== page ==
Round barrow 600m west of Grange Farm
Heritage Category: Scheduled Monument
List Entry Number: 1009792
Date first listed: 17-Jan-1964
Date of most recent amendment: 06-Jan-1995
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The building or site itself may lie within the boundary of more than one authority.
County: North Yorkshire
District: Ryedale (District Authority)
Parish: Old Byland and Scawton
National Park: NORTH YORK MOORS
National Grid Reference: SE 54089 85584
Reasons for Designation
Bowl barrows, the most numerous form of round barrow, are funerary monuments
dating from the Late Neolithic period to the Late Bronze Age, with most
examples belonging to the period 2400-1500 BC. They were constructed as
earthen or rubble mounds, sometimes ditched, which covered single or multiple
burials. They occur either in isolation or grouped as cemeteries and often
acted as a focus for burials in later periods. Often superficially similar,
although differing widely in size, they exhibit regional variations in form
and a diversity of burial practices. There are over 10,000 surviving bowl
barrows recorded nationally (many more have already been destroyed), occurring
across most of lowland Britain. Often occupying prominent locations, they are
a major historic element in the modern landscape and their considerable
variation of form and longevity as a monument type provide important
information on the diversity of beliefs and social organisations amongst early
prehistoric communities. They are particularly representative of their period
and a substantial proportion of surviving examples are considered worthy of
This barrow has survived well and significant information about the original form, burials placed within it and evidence of earlier land use beneath the mound will be preserved. Together with adjacent barrows it is thought to represent a territorial marker. These barrows are also associated with a later prehistoric linear boundary system, the Cleave Dyke. Such groupings of monuments offer important scope for the study of the division of land for social, ritual and agricultural purposes in different geographical areas during the prehistoric period.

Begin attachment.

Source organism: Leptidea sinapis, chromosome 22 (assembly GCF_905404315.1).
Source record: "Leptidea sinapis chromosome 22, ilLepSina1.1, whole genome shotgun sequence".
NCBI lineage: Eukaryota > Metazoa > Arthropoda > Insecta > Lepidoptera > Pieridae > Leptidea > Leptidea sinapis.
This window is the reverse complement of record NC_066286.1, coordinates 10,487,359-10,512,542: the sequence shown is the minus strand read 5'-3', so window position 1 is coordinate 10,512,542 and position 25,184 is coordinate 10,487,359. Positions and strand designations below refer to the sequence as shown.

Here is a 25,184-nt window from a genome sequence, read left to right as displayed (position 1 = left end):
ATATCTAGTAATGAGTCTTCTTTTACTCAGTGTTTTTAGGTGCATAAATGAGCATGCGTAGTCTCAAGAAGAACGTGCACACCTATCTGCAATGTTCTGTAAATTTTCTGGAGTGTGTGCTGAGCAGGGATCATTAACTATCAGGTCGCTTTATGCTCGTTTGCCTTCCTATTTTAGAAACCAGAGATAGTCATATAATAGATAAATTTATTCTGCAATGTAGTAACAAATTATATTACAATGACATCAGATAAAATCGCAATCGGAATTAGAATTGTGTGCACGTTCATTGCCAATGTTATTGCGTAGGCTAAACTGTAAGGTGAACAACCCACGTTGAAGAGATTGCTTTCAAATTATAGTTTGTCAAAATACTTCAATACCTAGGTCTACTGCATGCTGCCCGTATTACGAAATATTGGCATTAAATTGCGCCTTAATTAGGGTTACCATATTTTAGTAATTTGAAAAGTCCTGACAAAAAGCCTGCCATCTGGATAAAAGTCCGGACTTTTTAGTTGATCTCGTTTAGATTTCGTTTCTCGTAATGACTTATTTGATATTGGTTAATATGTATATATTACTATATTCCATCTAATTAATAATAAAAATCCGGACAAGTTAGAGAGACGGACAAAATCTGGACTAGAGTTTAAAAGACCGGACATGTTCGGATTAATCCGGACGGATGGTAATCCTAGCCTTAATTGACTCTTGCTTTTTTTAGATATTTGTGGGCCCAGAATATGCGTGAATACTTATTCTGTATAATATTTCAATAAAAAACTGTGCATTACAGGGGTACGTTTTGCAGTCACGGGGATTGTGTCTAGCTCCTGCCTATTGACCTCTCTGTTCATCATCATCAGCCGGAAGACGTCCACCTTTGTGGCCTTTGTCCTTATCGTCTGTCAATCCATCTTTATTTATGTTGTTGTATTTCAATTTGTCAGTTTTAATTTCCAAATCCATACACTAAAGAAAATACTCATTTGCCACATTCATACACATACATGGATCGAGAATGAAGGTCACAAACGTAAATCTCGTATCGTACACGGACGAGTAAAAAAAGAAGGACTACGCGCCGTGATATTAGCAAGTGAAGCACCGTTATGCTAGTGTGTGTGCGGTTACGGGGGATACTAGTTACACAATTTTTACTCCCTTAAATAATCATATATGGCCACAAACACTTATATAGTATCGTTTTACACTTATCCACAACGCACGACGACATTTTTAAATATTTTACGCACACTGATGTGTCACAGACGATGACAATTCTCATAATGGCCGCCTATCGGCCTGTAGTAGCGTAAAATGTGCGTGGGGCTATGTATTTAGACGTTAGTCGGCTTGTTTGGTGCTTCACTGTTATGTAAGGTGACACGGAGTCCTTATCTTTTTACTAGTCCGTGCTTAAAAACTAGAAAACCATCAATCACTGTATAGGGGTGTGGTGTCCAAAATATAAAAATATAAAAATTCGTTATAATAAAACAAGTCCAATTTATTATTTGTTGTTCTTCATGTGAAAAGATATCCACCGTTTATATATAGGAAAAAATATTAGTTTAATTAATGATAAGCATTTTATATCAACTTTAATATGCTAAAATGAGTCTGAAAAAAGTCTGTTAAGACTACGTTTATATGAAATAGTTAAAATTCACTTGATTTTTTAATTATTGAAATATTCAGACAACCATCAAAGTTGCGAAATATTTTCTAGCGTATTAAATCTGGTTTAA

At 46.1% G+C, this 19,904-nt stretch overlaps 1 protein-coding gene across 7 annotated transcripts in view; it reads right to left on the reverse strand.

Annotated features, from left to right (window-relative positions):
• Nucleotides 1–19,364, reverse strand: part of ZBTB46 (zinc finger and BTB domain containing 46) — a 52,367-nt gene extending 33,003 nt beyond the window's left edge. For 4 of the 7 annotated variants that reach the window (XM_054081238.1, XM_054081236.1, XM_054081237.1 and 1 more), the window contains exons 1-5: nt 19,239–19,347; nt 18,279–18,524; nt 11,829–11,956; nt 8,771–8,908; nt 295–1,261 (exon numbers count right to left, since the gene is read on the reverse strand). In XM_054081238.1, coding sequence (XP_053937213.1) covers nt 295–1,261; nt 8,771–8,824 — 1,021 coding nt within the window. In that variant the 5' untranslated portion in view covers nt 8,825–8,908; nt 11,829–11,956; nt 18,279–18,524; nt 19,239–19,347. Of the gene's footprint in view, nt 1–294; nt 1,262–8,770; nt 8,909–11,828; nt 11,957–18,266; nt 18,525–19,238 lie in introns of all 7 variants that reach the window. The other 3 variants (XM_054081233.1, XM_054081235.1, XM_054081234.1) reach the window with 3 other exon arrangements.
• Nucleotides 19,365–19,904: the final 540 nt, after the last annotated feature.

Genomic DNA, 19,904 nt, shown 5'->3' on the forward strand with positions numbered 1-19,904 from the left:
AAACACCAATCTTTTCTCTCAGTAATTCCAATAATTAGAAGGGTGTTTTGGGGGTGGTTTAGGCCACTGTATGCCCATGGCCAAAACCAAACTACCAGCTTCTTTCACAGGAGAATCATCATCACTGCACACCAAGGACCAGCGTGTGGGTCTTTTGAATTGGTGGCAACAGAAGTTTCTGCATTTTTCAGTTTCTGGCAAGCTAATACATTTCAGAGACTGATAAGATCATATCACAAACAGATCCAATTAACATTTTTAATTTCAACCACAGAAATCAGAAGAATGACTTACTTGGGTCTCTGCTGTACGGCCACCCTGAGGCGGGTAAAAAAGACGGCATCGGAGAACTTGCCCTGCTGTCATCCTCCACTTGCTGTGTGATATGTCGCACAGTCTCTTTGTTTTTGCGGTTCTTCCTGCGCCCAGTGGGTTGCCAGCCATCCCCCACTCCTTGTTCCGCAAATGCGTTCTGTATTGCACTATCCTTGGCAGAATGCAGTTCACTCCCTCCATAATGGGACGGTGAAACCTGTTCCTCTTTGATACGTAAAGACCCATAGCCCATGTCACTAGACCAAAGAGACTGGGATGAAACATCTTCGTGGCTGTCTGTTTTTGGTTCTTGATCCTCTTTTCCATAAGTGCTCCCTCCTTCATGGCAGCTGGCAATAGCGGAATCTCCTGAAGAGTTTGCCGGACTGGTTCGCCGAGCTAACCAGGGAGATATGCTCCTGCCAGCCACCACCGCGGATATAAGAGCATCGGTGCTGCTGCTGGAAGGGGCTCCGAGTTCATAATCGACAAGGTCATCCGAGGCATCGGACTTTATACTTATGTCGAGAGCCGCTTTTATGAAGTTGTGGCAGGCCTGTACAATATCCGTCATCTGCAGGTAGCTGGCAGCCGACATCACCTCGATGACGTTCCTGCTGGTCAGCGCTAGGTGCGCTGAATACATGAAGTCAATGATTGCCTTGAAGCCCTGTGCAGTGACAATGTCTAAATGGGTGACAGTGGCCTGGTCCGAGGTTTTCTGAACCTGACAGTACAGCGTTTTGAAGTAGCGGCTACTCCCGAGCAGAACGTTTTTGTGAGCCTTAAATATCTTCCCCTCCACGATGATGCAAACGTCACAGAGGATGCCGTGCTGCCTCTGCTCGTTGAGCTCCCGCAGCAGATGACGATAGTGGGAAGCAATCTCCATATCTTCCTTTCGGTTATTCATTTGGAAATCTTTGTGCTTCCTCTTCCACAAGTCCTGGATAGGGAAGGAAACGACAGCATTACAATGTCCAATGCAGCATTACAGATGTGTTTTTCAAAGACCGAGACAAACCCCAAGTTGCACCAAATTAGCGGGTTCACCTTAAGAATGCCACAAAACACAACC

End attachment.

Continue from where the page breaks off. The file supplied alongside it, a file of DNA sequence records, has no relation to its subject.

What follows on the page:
The monument includes a round barrow situated in a prominent position on the
eastern edge of Hambleton Down overlooking Low Gill.
The barrow consists of a well defined earth and stone mound standing 1.2m
high. It is round in shape and 18m in diameter. This mound was surrounded by a
ditch up to 3m wide which has become filled in over the years and is no longer
visible as an earthwork.
There are many similar barrows on this area of the Hambleton Hills. Many of
these lie in closely associated groups, and are associated with a system of
later prehistoric boundaries. They provide evidence of territorial
organisation marking divisions of land, divisions which still remain as some
parish or township boundaries.
MAP EXTRACT The site of the monument is shown on the attached map extract. It includes a 2 metre boundary around the archaeological features, considered to be essential for the monument's support and preservation.
The contents of this record have been generated from a legacy data system.
Legacy System number: 25582
Legacy System: RSM
Books and journals
Spratt, D A, 'The Yorkshire Archaeological Journal' in The Cleave Dyke System, , Vol. VOL 54, (1989), 33-53
This monument is scheduled under the Ancient Monuments and Archaeological Areas Act 1979 as amended as it appears to the Secretary of State to be of national importance. This entry is a copy, the original is held by the Department for Digital, Culture, Media and Sport.
End of official listing